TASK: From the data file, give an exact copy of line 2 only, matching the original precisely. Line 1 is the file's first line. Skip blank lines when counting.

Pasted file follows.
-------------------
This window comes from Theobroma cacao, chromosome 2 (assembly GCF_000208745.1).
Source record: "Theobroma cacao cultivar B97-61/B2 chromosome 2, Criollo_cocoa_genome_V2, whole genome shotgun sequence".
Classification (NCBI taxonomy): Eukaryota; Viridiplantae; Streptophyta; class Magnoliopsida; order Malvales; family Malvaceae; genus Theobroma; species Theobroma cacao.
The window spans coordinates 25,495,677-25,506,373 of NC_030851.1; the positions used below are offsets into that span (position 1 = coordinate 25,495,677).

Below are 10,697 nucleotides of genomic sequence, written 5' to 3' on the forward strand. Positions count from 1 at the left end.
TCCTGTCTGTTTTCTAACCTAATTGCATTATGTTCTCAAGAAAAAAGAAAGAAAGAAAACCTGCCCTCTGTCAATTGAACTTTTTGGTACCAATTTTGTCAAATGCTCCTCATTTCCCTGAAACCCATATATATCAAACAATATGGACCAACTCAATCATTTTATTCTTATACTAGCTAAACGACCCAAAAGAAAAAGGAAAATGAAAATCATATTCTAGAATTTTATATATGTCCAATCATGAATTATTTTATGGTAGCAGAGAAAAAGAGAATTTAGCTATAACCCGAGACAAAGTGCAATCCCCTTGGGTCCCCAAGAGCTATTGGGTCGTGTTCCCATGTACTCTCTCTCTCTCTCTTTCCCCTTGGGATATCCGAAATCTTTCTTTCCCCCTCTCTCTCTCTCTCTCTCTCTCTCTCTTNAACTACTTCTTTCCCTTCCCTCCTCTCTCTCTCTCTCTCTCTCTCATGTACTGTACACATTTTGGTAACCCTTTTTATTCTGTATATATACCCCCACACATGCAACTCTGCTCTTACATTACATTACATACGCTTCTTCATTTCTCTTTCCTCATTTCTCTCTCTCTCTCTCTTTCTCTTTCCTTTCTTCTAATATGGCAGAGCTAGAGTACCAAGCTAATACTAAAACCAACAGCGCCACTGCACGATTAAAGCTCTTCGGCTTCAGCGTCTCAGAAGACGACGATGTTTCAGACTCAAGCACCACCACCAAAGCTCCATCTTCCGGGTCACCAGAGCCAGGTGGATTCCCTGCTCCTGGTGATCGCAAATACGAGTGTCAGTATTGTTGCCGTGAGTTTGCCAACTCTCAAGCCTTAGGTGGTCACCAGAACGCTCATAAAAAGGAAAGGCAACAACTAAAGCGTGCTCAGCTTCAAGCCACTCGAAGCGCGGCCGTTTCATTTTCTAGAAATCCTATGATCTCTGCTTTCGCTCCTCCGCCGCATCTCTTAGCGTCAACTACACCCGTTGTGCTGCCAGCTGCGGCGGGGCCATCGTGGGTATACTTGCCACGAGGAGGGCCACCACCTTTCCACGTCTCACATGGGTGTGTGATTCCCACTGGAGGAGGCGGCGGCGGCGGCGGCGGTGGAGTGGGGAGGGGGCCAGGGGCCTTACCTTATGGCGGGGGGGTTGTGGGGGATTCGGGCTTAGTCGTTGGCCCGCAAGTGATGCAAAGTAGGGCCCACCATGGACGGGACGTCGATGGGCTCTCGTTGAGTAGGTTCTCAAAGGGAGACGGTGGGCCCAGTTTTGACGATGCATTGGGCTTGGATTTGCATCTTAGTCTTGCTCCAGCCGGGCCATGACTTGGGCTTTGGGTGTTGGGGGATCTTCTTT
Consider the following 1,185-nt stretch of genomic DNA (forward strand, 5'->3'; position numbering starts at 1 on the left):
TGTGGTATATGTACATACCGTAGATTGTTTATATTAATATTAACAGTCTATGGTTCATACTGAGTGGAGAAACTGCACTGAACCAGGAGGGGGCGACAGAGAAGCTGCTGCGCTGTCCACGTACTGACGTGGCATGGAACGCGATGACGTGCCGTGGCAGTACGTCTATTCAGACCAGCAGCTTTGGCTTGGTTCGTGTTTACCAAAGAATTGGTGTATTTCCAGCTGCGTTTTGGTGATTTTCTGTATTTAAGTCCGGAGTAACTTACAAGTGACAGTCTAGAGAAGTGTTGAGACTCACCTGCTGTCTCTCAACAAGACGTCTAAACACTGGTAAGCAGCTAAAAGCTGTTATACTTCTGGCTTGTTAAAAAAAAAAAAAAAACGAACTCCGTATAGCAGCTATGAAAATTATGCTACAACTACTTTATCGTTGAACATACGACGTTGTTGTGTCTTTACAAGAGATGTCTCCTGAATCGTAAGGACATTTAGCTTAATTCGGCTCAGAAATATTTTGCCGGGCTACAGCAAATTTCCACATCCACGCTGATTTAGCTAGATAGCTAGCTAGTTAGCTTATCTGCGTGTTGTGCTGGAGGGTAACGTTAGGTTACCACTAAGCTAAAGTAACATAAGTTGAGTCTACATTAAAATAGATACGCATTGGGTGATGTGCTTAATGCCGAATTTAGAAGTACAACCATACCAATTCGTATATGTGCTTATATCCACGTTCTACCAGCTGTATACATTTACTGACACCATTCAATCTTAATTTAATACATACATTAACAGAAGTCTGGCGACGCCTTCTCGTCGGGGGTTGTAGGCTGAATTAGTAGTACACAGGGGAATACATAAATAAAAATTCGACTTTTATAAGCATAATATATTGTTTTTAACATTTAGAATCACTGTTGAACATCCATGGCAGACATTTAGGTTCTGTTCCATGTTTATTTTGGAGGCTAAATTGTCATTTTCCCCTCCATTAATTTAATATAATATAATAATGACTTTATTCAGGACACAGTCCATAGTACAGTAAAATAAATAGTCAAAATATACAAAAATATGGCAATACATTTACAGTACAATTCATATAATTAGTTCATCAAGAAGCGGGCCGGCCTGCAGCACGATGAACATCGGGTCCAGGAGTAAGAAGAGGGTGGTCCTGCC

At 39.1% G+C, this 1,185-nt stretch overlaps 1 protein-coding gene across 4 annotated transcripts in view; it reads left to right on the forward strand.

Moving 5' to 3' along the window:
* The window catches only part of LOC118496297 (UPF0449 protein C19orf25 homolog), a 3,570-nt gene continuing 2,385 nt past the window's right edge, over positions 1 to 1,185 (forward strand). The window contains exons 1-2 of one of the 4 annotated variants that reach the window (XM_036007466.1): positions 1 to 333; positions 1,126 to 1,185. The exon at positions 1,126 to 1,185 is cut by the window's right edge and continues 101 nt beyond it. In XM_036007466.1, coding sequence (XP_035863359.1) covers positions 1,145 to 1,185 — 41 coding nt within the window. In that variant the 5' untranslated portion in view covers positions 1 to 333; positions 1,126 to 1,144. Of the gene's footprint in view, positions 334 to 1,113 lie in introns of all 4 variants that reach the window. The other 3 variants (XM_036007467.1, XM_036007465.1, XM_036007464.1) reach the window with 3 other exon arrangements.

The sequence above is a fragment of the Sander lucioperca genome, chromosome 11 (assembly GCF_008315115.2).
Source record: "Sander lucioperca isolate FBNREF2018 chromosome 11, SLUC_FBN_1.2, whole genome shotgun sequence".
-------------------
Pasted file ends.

Source record: "Theobroma cacao cultivar B97-61/B2 chromosome 2, Criollo_cocoa_genome_V2, whole genome shotgun sequence".